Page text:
We left the line and found that the decider competitions were just getting underway.

All I can say is that I witnessed the blurring of lines between a fair fight and the interests of a small few and their interests.  Mebbe it's not always like this, but mebbe it is.  I got as close to the action as I could to watch it all go down to be sure.

photo: Abbie Durkee @singlespeedmama
Me, tugging on the ends of my Fu Man Chu deliberating the twisted reality in front of me.

After the quaffing competition (which seemed pretty fair to me), there was a boat building feat of strength.  Each team had a limited amount of time to build a seaworthy boat outta some bike boxes and duct tape, and then it was an out-and-back race in the river nearby.  One boat was suspiciously well thought out, the other, the obvious product of staring at a pile of cardboard and thinking "WTF?"

I'll leave it at that.

I guess this is what democracy looks like.  The Deep State is real.

Bill Nye is smart and says we need to head back NOW.  Big day tomorrow.

Smartest thing we'd done to this point.

Friday, October 26

SSWC '18 Bend: Part Two of Part Three

We stand around drinking beer at Dave's house avoiding the 10+ mile ride back into town long enough that Larry and his not-having-his-helmet-with-him-but-got-lucky-and-borrowed-one ass offers us a ride back to the finest Econolodge in East Bend.  He drops us at our doorstep where we find a couple Canadian (mebbe) members of the Shirtless Club for Men building bikes in the parking lot.

He mighta been from Nova Scotia or Finland and mebbe named Lars but prolly not.

Chit chat and idle conversation and before we know it, the time we thought we'd spend napping before heading out to the Carl's Crawl ride is gone.  We now have time for showering and more microwaved grocery store burritos and that's about it. The Canadian (and the Novfin Scotianland) roll out with us and we get there just in time to be on time which is early at SSWC.

Drink a beer, get a free dope-ass bike light from Giant, and Carl Decker announces a first destination for this bar crawl/urban singletrack assault, Deschutes Brewey.  Bill Nye suggests that instead of joining in on the roundabout ramble, why not just ride directly two blocks over and get in line for beer?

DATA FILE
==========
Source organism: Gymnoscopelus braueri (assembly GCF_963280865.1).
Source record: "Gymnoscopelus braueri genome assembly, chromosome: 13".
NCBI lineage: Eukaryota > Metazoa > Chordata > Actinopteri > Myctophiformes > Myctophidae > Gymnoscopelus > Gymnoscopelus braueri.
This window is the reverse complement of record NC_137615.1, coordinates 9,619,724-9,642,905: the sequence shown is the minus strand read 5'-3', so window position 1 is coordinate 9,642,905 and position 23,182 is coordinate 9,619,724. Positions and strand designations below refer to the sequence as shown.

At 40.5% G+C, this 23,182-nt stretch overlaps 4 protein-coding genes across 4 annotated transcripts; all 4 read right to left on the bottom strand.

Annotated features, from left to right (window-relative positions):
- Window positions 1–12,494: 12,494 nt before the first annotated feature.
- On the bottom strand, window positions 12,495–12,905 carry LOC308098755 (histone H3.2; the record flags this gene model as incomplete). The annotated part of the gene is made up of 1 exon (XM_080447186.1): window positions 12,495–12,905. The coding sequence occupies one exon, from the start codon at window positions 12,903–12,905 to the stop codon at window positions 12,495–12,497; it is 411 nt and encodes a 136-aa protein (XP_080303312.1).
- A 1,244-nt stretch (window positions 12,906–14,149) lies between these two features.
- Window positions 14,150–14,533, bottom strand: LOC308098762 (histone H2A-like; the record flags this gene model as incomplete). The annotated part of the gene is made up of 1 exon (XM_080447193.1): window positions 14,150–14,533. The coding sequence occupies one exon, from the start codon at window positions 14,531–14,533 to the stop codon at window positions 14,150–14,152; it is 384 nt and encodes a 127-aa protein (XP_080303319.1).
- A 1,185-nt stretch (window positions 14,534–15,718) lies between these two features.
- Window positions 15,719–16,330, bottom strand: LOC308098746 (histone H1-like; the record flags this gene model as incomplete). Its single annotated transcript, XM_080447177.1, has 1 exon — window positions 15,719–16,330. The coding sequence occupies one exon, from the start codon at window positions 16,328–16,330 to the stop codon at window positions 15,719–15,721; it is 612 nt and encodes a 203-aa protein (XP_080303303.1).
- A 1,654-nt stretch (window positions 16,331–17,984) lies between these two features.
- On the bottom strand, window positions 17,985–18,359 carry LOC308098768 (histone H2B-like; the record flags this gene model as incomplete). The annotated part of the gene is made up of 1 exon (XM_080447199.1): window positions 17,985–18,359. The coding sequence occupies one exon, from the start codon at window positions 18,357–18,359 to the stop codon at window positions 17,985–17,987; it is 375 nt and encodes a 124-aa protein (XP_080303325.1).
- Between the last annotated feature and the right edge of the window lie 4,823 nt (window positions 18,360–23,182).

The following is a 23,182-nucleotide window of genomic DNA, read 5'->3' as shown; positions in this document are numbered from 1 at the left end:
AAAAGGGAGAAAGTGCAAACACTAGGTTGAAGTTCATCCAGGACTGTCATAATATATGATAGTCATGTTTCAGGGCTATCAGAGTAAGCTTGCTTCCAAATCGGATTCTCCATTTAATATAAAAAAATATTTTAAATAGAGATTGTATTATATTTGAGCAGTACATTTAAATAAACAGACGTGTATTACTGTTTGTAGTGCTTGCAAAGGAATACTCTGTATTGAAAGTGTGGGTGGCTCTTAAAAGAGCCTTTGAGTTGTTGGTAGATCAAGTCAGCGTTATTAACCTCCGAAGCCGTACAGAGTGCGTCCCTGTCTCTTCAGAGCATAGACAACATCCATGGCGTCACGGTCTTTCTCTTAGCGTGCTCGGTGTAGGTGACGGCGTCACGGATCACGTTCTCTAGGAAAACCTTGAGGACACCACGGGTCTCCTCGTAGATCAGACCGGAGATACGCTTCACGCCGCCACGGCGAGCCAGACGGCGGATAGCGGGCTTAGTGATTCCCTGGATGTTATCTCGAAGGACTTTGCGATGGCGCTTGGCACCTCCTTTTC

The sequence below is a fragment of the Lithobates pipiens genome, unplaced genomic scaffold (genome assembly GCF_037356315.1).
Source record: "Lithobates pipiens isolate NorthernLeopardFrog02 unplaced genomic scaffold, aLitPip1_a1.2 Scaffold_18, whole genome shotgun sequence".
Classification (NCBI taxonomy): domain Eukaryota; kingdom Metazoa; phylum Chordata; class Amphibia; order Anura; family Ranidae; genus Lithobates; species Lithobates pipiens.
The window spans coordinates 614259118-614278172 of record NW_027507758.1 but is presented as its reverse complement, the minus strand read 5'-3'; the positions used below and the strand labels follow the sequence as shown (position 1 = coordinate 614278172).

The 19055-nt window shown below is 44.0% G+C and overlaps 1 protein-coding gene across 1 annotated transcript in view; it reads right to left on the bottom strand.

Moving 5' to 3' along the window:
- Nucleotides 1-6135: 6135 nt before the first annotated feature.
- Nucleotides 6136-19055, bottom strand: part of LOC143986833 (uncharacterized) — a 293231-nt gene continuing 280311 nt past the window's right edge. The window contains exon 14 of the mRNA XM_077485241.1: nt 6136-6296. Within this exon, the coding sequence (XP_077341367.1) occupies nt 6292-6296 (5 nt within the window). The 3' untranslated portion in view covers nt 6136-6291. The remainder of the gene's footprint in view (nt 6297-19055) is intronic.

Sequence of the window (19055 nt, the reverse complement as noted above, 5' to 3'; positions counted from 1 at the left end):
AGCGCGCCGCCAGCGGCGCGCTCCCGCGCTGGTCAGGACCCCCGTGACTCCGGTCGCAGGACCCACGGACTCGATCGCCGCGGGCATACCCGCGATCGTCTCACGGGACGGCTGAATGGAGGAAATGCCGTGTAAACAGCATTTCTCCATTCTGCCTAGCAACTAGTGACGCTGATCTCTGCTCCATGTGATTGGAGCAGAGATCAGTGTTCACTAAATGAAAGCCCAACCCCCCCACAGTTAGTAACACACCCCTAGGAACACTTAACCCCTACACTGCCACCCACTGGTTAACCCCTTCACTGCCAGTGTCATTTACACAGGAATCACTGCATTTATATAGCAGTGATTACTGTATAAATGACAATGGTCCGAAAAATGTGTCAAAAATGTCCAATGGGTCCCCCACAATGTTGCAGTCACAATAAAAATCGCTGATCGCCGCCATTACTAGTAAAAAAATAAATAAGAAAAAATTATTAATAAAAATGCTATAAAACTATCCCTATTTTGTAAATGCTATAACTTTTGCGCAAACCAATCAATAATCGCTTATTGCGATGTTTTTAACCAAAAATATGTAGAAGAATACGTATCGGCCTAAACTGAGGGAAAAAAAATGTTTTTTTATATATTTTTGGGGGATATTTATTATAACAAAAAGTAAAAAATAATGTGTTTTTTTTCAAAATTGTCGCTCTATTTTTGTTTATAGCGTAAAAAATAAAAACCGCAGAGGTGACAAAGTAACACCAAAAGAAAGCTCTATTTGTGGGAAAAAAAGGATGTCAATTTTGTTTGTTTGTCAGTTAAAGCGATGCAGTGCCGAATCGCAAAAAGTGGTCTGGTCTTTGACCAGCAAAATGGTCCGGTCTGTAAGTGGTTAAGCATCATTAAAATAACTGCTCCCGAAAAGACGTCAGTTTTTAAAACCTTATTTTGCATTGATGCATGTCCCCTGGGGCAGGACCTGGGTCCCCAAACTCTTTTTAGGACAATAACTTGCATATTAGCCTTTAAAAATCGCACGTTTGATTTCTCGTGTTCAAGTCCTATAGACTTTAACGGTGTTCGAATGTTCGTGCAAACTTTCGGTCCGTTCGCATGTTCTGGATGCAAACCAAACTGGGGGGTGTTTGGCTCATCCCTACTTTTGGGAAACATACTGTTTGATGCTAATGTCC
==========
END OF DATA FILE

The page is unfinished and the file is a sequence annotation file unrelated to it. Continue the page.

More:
I concur.  We watch the roll out, I think I record it on my phone (I don't), and we get to the brewery a half beer before the others.  Hollywood (who is done serving his USAC ban for weedus) plops down at our table, and I reintroduce myself for the second or third time since 2005.  The next stop is announced and the others start leaving.  Apparently the roundabout ramble is much shorter this time, as Bill Nye and I barely get to Boneyard Beer ahead of the bunch.  Dejay and Jake roll in, nuts are punched, and then thereon in for the rest of the evening, well protected.  The next stop is Abbey Tools, which sounds neat, but is way north, and the final stop is GoodLife Brewing, which is way south... so we just go there to double-beat the crowd.  Those that go to Abbey are awarded with bottle openers... something both Bill Nye and I have a plethora of already.

We made the right call.

We have time for more than a couple beers before the rest roll in, and then bump into the other Hollywood (Jeff)...

and then Fuzzy and his crew get up from their table and leave a bunch of food...

and we proceed to eat it...

and also play with it.

I never leave meat behind.

At some point (probably closing) the idiots that are still out and about head over to the Volcanic Theatre.  Bands are playing, and the cover to get in is $15 tonight.  Dejay mumbles to the cover person... gets motioned to the bar... more mumbling.  I go over to eavesdrop.  Basically, he tells the man in charge that forty thirsty single speeders wanna come in and pay money for lots of alcohol, but we're not here for the band, which means we can go drink somewhere else... or give them all of our money.